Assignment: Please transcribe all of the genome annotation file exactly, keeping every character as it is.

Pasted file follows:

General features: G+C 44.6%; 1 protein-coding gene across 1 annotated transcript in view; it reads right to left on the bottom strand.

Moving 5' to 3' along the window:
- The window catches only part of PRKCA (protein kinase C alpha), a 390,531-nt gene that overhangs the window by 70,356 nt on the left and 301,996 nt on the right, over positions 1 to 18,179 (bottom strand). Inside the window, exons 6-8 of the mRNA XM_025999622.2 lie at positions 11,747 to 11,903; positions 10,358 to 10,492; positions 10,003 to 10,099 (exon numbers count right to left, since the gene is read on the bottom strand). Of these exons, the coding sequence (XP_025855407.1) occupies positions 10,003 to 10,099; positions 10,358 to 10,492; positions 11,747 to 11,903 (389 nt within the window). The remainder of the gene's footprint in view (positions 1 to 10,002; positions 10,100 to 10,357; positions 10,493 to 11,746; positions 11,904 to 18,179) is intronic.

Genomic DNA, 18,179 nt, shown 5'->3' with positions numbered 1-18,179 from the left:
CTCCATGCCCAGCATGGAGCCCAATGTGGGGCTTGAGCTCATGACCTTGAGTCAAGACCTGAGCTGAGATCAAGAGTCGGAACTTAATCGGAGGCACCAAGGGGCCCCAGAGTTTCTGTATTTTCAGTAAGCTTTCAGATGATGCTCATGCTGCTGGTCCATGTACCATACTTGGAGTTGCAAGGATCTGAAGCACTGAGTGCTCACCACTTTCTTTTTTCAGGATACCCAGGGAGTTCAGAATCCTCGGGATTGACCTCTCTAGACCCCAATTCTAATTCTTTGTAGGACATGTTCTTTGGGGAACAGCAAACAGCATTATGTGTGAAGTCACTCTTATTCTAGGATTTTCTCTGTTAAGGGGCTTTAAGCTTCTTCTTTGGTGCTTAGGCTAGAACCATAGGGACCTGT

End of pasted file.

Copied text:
General features: G+C 44.6%; 1 protein-coding gene across 1 annotated transcript in view; it reads right to left on the bottom strand.

Moving 5' to 3' along the window:
- The window catches only part of PRKCA (protein kinase C alpha), a 390,531-nt gene that overhangs the window by 70,356 nt on the left and 301,996 nt on the right, over positions 1 to 18,179 (bottom strand). Inside the window, exons 6-8 of the mRNA XM_025999622.2 lie at positions 11,747 to 11,903; positions 10,358 to 10,492; positions 10,003 to 10,099 (exon numbers count right to left, since the gene is read on the bottom strand). Of these exons, the coding sequence (XP_025855407.1) occupies positions 10,003 to 10,099; positions 10,358 to 10,492; positions 11,747 to 11,903 (389 nt within the window). The remainder of the gene's footprint in view (positions 1 to 10,002; positions 10,100 to 10,357; positions 10,493 to 11,746; positions 11,904 to 18,179) is intronic.

Genomic DNA, 18,179 nt, shown 5'->3' with positions numbered 1-18,179 from the left:
CTCCATGCCCAGCATGGAGCCCAATGTGGGGCTTGAGCTCATGACCTTGAGTCAAGACCTGAGCTGAGATCAAGAGTCGGAACTTAATCGGAGGCACCAAGGGGCCCCAGAGTTTCTGTATTTTCAGTAAGCTTTCAGATGATGCTCATGCTGCTGGTCCATGTACCATACTTGGAGTTGCAAGGATCTGAAGCACTGAGTGCTCACCACTTTCTTTTTTCAGGATACCCAGGGAGTTCAGAATCCTCGGGATTGACCTCTCTAGACCCCAATTCTAATTCTTTGTAGGACATGTTCTTTGGGGAACAGCAAACAGCATTATGTGTGAAGTCACTCTTATTCTAGGATTTTCTCTGTTAAGGGGCTTTAAGCTTCTTCTTTGGTGCTTAGGCTAGAACCATAGGGACCTGT